Father and Son 2: A Poetic Sequel for the #MeToo Era

After writing the first Father and Son poem, I got some great feedback from friends and soon realized I still had more to say.

Thus, Father and Son 2 was born.

In the first poem, the father takes his time to reply and try to show his son a beautiful way to live his life. It’s kind of stated in bigger terms that a lot of parents speak in, where it’s like “be good” and “help others” and all of that. But here’s the thing: when it comes to parenting, kids can sometimes be jerks. And express/profess opinions that you think are absolutely wrong. And you still have to love them.

With that, I give you:

Father and Son II
Munib Rezaie

Ok dad, I get it. No need for a lecture.
Especially not when it’s full of conjecture.
I wrote you in hopes of parental advice,
not line after line of feminist sound bites.
Your letter was full of generalizations
about women and men and their different stations.

If I read you right, you want me to believe
that men are to blame when women can’t achieve.
That women are suffering while men are succeeding
and that is just something I cannot believe in.

The fact is that numbers are not on your side
when it comes to who commits more suicides
or the death tolls of war divided by gender,
or who takes more jobs with the greatest danger.

There are more examples, but I think you’ll agree
that men suffer too, including me.
I may lose my job, the economy’s rough
and you’re telling me that I just don’t do enough.
So fight, if you must, for the good of woman,
but please don’t forget your own struggling son.

– – –

My son, my son, my poor struggling son,
why is your tone such a defensive one?
You asked about women, you asked about manhood,
I answered with love, your answer was a tad rude.

The first thing I hope that you understand
is that praising women makes you no less a man.
To be honest, I find your arguments lame.
We’ll start with the assumption that it’s about blame.

Nowhere in my letter did I say you’re at fault
for the past crimes of men who brought women this rot.
And while you had no hand in the crimes they committed,
it created a system from which you’ve benefited.
Again, it does not mean the blame is on you
But rather, that there’s a whole lot you can do.

With such privilege and power you could, for example,
raise the voices of those who too often get trampled.
For no other reason than their intersection
of race, sex, and gender they get no attention
from systems that outwardly call for progress
but were really designed to silence and oppress.

But you asked for some numbers, and I think I will start
with how one in six women experience assault.
If that number does not leave you clenching your hands
you should know it’s much worse if she’s black, brown, or trans.

Even worse still is the horrific plight
of our sisters who come from First Nation tribes.
Imagine if nearly every daughter and mother
experienced assault of one kind or another.
That is the sad fact for too many women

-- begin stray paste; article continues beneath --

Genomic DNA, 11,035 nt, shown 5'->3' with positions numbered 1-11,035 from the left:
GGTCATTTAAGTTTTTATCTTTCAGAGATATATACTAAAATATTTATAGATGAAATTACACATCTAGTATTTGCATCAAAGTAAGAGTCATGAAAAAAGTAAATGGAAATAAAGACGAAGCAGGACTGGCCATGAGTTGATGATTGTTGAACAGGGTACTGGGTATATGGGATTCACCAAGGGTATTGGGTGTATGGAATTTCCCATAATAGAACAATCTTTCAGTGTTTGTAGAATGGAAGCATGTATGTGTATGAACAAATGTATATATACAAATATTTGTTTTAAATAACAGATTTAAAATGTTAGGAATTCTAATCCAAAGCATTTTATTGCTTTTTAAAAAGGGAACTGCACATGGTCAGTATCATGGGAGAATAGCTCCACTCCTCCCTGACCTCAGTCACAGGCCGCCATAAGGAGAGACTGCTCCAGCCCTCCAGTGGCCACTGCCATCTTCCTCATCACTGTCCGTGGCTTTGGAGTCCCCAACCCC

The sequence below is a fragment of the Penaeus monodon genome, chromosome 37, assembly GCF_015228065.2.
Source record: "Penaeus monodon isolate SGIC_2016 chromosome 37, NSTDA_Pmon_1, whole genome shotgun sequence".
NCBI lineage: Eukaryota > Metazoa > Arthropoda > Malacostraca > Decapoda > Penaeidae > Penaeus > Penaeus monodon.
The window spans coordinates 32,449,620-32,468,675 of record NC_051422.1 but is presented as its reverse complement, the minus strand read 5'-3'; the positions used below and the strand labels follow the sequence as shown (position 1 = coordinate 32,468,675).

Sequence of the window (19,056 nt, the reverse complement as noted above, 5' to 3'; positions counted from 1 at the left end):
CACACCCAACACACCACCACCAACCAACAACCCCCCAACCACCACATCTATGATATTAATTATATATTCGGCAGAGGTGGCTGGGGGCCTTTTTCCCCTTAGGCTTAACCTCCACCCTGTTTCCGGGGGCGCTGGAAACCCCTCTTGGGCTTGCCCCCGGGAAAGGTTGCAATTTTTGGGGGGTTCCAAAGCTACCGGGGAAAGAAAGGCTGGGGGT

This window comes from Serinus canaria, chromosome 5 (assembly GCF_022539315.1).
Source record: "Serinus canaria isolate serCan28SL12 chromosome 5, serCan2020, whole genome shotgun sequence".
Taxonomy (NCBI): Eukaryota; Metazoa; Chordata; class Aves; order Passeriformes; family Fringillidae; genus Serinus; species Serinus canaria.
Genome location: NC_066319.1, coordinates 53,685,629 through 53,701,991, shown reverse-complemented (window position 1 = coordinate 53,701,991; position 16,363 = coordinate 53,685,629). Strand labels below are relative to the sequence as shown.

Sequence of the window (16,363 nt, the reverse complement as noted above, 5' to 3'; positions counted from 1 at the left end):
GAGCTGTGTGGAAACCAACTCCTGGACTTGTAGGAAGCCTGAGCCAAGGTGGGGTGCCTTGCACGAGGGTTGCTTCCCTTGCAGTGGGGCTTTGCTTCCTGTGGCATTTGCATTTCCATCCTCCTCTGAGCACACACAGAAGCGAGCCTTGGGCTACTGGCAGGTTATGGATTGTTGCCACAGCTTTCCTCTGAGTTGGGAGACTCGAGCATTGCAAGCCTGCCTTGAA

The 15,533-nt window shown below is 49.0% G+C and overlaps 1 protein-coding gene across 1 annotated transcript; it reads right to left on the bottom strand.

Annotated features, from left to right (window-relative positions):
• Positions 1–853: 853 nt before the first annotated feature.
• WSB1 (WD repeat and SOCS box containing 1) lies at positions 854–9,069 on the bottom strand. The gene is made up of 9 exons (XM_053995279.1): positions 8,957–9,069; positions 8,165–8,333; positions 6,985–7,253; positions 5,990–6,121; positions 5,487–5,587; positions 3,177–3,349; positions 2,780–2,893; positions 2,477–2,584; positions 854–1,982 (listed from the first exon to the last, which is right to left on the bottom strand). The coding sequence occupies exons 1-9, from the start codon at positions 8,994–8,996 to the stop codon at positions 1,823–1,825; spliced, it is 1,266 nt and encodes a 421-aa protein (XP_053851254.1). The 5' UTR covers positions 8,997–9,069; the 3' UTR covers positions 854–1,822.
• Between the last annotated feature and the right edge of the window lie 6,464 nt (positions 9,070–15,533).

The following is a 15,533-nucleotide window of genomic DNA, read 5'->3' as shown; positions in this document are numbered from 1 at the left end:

who we expect to move on and say “all is forgiven.”

But we could take turns spewing numbers and facts
and it won’t mean a thing if on them we don’t act.
Besides, why do numbers mean so much to you?
Is it too hard to believe that women’s words are true?
When you ask for numbers to back up their claims
You’re saying “prove your own trauma, and risk being shamed”

I don’t know about you, but I’d rather risk
believing a lie than injustice being missed.
You may lose your job, the economy’s rough
but there’s something I just cannot repeat enough:

It’s not about you, it’s not about me.
(It’s about women’s right to life and liberty.)
It’s not about me, it’s not about you.
(It’s about how much happiness women can pursue.)
It’s not about you, it’s not about me.
(It’s about every girl denied the right to read.)
It’s not about me, it’s not about you.
(It’s about every girl with self-imposed curfews.)
It’s not about you, it’s not about me.
(It’s about lifting up half of humanity.)
It’s not about me, it’s not about you.
(It’s about women’s freedom to be what they choose.)
It’s not about you, it’s not about me.
(It’s about half the world being denied dignity.)
It’s not about me, it’s not about you.
(It’s about gender equality, inherently true.)
It’s not about you, it’s not about me.
(It’s about making sure all our sisters are free.)

So the next time someone says women deserve rights,
try not to shout out, “but what about my fights?”
Instead, I would hope that you throw up your fists,
and stand by your sisters who fight for justice.
Because your fight is theirs, and their fight is yours.
There’s no us and them, so let’s stop keeping score.

So…where does this leave us in our correspondence?
I have said a lot and await your responses.
If it proves too much, and you don’t write again,
I’ll leave you with this: we must be better men.

“The world in the past has been ruled by force, and man has dominated over woman by reason of his more forceful and aggressive qualities both of body and mind. But the balance is already shifting; force is losing its dominance, and mental alertness, intuition, and the spiritual qualities of love and service, in which woman is strong, are gaining ascendancy. Hence the new age will be an age less masculine and more permeated with the feminine ideals, or, to speak more exactly, will be an age in which the masculine and feminine elements of civilization will be more evenly balanced.”

from the writings of the Bahá’í Faith

Click here for Part III of the Father and Son Trilogy.

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